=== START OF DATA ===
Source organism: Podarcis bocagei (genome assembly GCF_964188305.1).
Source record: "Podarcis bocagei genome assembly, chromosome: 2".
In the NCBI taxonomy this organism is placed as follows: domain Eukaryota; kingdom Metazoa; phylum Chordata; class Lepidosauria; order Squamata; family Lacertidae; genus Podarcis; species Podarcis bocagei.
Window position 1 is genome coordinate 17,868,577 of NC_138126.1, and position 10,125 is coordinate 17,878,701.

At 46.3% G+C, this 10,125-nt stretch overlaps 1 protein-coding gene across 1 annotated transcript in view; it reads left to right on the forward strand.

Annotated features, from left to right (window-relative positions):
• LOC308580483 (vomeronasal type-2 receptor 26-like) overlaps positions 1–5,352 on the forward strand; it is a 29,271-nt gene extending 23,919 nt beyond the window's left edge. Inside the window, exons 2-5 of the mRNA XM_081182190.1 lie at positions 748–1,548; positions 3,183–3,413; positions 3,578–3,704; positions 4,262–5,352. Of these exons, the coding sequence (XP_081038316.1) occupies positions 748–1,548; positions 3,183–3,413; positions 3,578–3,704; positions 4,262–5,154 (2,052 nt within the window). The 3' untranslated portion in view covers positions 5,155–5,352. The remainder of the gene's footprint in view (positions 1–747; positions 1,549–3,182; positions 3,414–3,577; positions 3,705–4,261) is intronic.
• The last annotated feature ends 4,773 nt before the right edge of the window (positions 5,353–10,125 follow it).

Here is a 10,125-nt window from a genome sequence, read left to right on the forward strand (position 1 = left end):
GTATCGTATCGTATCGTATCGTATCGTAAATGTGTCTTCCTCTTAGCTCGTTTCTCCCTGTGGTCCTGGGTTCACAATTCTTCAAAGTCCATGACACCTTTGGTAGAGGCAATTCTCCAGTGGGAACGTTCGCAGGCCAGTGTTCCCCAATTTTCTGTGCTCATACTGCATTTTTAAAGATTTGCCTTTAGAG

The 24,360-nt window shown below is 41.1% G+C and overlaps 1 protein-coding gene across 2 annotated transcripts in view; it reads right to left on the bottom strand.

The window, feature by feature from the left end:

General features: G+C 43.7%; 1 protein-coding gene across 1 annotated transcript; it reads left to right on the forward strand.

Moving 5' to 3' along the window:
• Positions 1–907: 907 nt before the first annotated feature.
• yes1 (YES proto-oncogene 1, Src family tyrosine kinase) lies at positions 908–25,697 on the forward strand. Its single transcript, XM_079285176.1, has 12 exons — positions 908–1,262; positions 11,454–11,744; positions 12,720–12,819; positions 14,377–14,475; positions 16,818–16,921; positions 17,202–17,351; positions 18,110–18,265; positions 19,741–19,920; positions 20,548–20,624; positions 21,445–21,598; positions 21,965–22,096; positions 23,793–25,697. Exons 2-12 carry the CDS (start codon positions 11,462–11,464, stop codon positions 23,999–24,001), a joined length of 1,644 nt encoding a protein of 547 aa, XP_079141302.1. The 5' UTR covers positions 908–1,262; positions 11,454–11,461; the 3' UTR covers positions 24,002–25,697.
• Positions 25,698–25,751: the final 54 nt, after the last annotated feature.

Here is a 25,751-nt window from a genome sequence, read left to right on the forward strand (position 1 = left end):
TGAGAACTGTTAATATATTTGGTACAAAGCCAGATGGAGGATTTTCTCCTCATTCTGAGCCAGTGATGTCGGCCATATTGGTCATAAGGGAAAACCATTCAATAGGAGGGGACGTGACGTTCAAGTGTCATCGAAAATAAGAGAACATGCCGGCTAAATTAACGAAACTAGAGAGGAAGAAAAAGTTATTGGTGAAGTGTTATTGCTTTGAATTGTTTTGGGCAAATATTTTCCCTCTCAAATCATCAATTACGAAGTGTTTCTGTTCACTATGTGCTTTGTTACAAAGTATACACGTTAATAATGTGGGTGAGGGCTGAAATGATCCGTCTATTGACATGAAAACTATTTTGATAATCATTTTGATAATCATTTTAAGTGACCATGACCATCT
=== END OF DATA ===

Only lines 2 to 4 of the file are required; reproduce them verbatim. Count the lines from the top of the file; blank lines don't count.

Source record: "Podarcis bocagei genome assembly, chromosome: 2".
In the NCBI taxonomy this organism is placed as follows: domain Eukaryota; kingdom Metazoa; phylum Chordata; class Lepidosauria; order Squamata; family Lacertidae; genus Podarcis; species Podarcis bocagei.
Window position 1 is genome coordinate 17,868,577 of NC_138126.1, and position 10,125 is coordinate 17,878,701.